If there is no Jesus, then it must have been butterflies that transformed me but I’m going to go through the rest of my few years that I’ve got left or as the song goes, the next twenty-five summers or maybe just one summer, or maybe just one fall that I have left just believing that he’s real, that he was the one that transformed and changed my heart. In this message, it’s so good because the message is in reference to a book that he read, and out of that book, he ended up getting a live message that he and his wife, there’s a phrase that they just live by.
I want to title this podcast today “Powerful people have a hard time listening to payroll people”. Think about that. Powerful people have a hard time listening to payroll people. What do I mean by that and how does that relate to me? I tell people that when I got to a point in my life when I felt that I was God, it wasn’t because I woke up one day, I looked in the mirror and I said, “Wow, Jorge, you’re so good-looking that God must be like you.” No, it was the fact that people would just come around me and they would just worship me, and nobody really held me accountable to anything.
They saw me cheat on my wife and they thought it was great. They saw me do things that were just not right, and they thought that was great. If I got fat, they just looked at me and thought I was healthy. If I ate too much to the point that I got in the back seat of the car and opened up my pants because I couldn’t even breathe to go home, they said, “Wow, he really enjoys food,” instead of saying, “Wow, he’s a glutton, and he’s killing himself.”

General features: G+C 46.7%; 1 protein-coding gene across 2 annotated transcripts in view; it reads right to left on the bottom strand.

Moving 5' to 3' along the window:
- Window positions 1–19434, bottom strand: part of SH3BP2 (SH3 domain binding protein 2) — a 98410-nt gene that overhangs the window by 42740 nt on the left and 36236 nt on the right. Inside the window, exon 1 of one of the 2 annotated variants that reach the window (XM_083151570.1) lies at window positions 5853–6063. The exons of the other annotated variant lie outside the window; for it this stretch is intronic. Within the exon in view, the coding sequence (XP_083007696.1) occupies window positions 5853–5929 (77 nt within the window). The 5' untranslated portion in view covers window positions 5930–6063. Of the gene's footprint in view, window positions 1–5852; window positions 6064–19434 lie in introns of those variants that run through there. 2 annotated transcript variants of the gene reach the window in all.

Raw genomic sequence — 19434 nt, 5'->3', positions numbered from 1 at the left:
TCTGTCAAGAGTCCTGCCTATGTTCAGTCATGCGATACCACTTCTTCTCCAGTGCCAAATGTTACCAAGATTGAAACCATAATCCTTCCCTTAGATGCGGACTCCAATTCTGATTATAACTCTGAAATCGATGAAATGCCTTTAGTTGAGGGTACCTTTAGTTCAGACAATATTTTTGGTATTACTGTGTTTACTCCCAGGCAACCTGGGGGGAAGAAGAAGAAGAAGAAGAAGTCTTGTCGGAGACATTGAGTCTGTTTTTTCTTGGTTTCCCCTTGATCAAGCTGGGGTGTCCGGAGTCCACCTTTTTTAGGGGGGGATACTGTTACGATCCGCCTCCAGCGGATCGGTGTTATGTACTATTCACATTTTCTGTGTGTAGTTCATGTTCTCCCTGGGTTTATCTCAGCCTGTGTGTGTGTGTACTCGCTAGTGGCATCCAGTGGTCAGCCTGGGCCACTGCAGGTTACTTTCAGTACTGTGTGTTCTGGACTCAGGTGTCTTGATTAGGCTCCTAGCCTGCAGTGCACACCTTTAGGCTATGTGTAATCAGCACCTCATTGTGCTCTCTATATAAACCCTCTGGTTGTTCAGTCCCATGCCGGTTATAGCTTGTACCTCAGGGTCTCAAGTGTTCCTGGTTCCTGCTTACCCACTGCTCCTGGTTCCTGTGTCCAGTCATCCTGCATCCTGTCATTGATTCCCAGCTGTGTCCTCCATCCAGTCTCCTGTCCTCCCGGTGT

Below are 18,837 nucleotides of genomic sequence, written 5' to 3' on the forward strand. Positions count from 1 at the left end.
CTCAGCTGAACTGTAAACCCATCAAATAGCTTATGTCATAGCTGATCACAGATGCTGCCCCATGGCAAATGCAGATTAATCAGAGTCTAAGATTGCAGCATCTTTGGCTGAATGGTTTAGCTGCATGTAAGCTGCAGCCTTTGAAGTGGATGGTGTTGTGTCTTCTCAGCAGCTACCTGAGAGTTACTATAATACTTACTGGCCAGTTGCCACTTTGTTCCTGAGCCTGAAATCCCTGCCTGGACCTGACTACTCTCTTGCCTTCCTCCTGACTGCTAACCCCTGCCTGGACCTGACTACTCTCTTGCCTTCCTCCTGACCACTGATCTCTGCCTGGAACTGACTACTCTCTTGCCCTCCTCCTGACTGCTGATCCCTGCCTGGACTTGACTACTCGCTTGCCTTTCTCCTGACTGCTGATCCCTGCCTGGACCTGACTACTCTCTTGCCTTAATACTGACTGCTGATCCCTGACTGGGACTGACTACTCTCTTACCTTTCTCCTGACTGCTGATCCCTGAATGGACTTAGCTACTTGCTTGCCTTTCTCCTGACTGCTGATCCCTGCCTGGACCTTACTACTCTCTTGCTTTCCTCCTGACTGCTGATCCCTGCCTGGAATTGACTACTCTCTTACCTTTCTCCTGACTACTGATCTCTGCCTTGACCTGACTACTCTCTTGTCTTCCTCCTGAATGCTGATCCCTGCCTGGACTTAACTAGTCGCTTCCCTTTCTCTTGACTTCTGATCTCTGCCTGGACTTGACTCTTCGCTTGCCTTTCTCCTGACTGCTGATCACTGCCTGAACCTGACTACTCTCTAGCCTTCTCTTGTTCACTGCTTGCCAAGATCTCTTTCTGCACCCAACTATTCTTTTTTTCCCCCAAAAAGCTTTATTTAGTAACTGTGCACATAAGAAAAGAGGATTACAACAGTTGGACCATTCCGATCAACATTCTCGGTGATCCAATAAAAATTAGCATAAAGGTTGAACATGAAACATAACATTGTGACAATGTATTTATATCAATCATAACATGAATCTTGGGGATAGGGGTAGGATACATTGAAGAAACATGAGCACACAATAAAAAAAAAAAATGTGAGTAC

The problem with people like I was in that position, and the problem with people of authority, and why is it that powerful people have a hard time listening to payroll people is because payroll people, to us, never, ever have the guts to tell us that we’re wrong. Instead, what do they do? What they do is that they're constantly seeking our favor, and our favorite is so desirable to them that they would do anything for it by any means possible to gain that favor.
The truth is that I remember when I turned my life around after three years of encountering Tim Brooks. He was a guy that was not seeking my favor. I lived a very lavish life, he lived a very simple life. I had a lot of money, he had no money. But at the same time, he was a happy human being where I was a miserable human being but he was the first person to get up in my face.
I remember the first Karate lesson that we took. He ends up saying, “I’m going to teach you about the sword,” I was so excited because I thought he was going to take out this samurai, and I’m like, “Man, this is really cool. I picked the right guy. Wow! I’m so smart, Jorge.” Instead, what does he do? He turns around and shows me a Bible. I was so mad and irate because I was just a hard, hard atheist. I didn’t believe in God. I believed that God is whoever you make him out to be and people that need a religion were just weak people that had no way to find meaning for their lives within themselves.
I looked at this man, and I’m like, look, dude, like I would have done to anybody, to any of my payroll people, right? Anybody that I paid, it was my payroll people. In essence, he was my payroll person. I would have done what I would have done to any of them. If they ever contradicted me or said something that’s so outrageous as I’ve got something to give you that you’ve got no money to give me.